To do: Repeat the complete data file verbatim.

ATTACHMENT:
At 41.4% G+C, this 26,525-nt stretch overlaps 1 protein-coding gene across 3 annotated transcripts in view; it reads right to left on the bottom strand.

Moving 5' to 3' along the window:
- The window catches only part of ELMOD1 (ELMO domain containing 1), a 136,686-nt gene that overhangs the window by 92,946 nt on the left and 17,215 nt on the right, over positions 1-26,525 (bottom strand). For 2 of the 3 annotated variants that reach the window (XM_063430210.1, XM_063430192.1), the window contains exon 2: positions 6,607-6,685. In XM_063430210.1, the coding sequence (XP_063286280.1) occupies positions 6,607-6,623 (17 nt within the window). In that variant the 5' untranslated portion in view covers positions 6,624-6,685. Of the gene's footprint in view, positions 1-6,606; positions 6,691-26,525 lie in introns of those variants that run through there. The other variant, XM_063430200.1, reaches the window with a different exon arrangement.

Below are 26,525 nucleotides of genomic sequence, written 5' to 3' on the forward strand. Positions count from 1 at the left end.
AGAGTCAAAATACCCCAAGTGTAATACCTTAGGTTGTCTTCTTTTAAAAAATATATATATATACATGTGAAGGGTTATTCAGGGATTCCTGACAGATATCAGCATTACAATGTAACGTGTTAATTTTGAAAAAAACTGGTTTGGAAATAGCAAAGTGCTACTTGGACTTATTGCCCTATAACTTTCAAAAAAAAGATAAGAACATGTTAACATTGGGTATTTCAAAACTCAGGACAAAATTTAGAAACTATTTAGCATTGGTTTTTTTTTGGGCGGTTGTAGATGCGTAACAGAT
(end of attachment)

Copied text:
At 41.4% G+C, this 26,525-nt stretch overlaps 1 protein-coding gene across 3 annotated transcripts in view; it reads right to left on the bottom strand.

Moving 5' to 3' along the window:
- The window catches only part of ELMOD1 (ELMO domain containing 1), a 136,686-nt gene that overhangs the window by 92,946 nt on the left and 17,215 nt on the right, over positions 1-26,525 (bottom strand). For 2 of the 3 annotated variants that reach the window (XM_063430210.1, XM_063430192.1), the window contains exon 2: positions 6,607-6,685. In XM_063430210.1, the coding sequence (XP_063286280.1) occupies positions 6,607-6,623 (17 nt within the window). In that variant the 5' untranslated portion in view covers positions 6,624-6,685. Of the gene's footprint in view, positions 1-6,606; positions 6,691-26,525 lie in introns of those variants that run through there. The other variant, XM_063430200.1, reaches the window with a different exon arrangement.

Below are 26,525 nucleotides of genomic sequence, written 5' to 3' on the forward strand. Positions count from 1 at the left end.
AGAGTCAAAATACCCCAAGTGTAATACCTTAGGTTGTCTTCTTTTAAAAAATATATATATATACATGTGAAGGGTTATTCAGGGATTCCTGACAGATATCAGCATTACAATGTAACGTGTTAATTTTGAAAAAAACTGGTTTGGAAATAGCAAAGTGCTACTTGGACTTATTGCCCTATAACTTTCAAAAAAAAGATAAGAACATGTTAACATTGGGTATTTCAAAACTCAGGACAAAATTTAGAAACTATTTAGCATTGGTTTTTTTTTGGGCGGTTGTAGATGCGTAACAGAT